“Like with everything else during COVID-19, that was not safe,” Behler said.

Typically they would work with community partners like businesses, local organizations and churches to help get the word out, but that has not proven to be as effective in 2020.

“There’s not a lot of opportunities to engage the community,” he said.

If there is no response, Behler said they will use other methods to establish accurate information, going to a knowledgeable proxy like a neighbor or mail carrier in hopes of collecting the necessary data. Those are the last ditch efforts, but ones that are needed to make sure every person is accounted for.

“I’m truly confident we’ll be able to get that done by Sept. 30,” Behler said.

Behler said they Census is still hiring and training people and will continue to do so through August. The training is different in light of the coronavirus pandemic, as are the procedures. Workers must wear masks and then back up six feet to adhere to social distancing guidelines.

“We have the resources we need to get people out there knocking on doors,” he said. “And we have more than enough applicants throughout New Hampshire to get it done.”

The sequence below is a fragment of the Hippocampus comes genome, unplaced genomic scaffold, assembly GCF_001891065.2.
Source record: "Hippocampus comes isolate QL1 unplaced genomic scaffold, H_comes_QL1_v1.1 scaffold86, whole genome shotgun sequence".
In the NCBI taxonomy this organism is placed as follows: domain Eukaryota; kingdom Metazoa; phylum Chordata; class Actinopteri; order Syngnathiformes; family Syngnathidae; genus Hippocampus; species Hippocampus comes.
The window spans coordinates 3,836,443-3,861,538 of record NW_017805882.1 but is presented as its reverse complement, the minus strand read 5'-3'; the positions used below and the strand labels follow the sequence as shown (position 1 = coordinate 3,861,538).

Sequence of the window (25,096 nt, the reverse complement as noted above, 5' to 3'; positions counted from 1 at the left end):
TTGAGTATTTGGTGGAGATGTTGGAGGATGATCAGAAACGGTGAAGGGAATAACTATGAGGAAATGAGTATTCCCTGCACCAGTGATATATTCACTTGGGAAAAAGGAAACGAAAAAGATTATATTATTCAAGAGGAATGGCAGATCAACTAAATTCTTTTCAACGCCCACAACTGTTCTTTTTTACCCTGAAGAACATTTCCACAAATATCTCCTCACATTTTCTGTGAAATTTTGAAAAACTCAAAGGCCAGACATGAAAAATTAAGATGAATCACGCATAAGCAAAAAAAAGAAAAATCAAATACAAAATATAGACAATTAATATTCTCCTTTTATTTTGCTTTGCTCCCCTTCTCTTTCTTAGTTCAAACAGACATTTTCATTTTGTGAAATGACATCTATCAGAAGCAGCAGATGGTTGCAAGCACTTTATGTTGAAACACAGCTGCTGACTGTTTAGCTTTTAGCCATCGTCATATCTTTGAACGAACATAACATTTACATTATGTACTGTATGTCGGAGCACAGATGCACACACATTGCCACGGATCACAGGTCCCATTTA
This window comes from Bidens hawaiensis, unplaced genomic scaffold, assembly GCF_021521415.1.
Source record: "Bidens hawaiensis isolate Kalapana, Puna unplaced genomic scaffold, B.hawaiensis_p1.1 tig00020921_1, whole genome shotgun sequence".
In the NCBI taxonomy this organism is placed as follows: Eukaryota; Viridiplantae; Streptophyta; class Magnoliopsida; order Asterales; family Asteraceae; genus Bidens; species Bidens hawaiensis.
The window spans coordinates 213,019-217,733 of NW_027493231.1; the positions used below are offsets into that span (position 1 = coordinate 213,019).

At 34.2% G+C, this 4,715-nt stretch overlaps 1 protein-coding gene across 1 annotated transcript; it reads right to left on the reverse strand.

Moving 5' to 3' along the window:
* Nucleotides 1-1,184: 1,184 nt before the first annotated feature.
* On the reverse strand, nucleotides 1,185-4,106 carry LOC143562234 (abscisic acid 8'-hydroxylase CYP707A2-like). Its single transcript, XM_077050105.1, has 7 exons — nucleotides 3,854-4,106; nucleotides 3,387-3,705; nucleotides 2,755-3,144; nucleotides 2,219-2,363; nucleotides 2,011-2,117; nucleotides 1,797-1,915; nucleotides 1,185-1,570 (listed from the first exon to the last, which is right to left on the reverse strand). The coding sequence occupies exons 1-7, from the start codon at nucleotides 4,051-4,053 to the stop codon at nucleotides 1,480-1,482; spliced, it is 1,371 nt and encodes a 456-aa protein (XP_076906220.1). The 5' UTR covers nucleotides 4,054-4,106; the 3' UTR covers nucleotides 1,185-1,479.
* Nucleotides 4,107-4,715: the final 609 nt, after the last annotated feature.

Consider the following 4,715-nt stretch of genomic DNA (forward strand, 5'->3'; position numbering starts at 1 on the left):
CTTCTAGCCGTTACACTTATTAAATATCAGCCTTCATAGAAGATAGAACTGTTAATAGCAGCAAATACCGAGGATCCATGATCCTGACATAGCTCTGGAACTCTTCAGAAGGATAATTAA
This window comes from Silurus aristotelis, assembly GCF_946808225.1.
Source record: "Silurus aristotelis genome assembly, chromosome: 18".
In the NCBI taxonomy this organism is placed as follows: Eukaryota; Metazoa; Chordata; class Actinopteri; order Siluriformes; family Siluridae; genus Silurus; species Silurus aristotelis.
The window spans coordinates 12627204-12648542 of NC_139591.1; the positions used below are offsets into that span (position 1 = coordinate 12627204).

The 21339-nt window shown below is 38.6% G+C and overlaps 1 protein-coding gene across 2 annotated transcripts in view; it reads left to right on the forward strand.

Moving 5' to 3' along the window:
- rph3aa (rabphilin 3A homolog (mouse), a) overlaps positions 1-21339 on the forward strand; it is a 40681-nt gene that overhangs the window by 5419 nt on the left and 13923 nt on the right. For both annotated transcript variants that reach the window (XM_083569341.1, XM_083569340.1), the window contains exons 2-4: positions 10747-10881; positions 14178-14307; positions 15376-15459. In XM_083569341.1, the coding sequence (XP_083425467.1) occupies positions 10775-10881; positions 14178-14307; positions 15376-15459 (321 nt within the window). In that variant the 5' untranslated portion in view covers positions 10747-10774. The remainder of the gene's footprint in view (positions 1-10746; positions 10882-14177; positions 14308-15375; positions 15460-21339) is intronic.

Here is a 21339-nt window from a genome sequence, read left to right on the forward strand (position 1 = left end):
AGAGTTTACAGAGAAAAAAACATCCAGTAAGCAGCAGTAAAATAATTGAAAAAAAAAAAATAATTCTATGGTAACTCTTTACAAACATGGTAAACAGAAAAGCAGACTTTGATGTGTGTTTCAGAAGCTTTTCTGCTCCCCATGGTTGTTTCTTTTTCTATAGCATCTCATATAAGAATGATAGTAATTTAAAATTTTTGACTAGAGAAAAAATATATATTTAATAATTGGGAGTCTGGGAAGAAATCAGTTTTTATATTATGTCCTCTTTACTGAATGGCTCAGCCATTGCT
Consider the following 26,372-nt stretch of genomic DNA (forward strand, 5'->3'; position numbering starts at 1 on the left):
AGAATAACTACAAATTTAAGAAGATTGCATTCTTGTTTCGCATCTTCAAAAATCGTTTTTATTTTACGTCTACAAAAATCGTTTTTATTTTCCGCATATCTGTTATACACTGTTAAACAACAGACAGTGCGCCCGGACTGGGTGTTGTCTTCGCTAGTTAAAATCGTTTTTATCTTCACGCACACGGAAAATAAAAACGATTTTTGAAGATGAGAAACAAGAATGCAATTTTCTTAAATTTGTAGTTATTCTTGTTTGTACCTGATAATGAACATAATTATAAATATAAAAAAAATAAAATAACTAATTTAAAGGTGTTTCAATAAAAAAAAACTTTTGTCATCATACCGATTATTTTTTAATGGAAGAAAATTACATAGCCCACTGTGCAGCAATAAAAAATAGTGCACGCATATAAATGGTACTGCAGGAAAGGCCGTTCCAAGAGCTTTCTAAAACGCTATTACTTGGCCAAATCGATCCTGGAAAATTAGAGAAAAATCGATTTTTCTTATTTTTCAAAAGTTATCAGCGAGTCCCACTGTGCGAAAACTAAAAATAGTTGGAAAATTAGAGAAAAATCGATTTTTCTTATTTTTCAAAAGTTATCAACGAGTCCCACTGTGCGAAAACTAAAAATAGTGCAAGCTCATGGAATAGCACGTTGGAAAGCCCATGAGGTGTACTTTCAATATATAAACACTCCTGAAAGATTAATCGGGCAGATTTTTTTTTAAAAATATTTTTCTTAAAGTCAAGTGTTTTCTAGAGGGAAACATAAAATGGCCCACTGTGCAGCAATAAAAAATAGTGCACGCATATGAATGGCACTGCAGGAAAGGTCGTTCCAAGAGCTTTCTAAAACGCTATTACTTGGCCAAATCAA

Kate Coon of Peterborough and Chairperson of the Peterborough Plus unit of League of Women Voters, had been heading a Census Complete Count Committee in the area. Things were going well until a few months ago when the pandemic shifted the way of getting the word out. They held a Census and voter registration event outside of Shaw’s pre-COVID because she knows how much it matters.

“We haven’t forgotten,” Coon said. “It’s important. It’s 10 years worth of data and we need to get it right.”

Part of her reasoning getting involved was because of the impact the count has locally and understanding the challenges that the rural nature of New Hampshire presents.

“This is the first time its been able to be done online, but as we know, that doesn’t get to everybody,” Coon said.

While this year has presented a number of extra challenges than when the Census was last conducted in 2010, Behler stressed the importance of collecting accurate data.

Not only just for getting a precise picture of the U.S. population, but what those numbers are used for. Behler said Census data boils down to two key things – representation and funding. Statistics gathered during the Census are used to determine a state’s number of representatives and for redistricting purposes.

“Hundreds of billions of dollars of federal funding can disseminate using Census data collection,” Behler said. And that also means funding for roads and bridges, food stamps and reduced school lunches, and hospitals.

“I can’t think of a better way to invest in your local hospital than taking five minutes to ensure funding for the next 10 years,” he said.

To self-respond to the 2020 Census and for more information, visit https://www.census.gov/.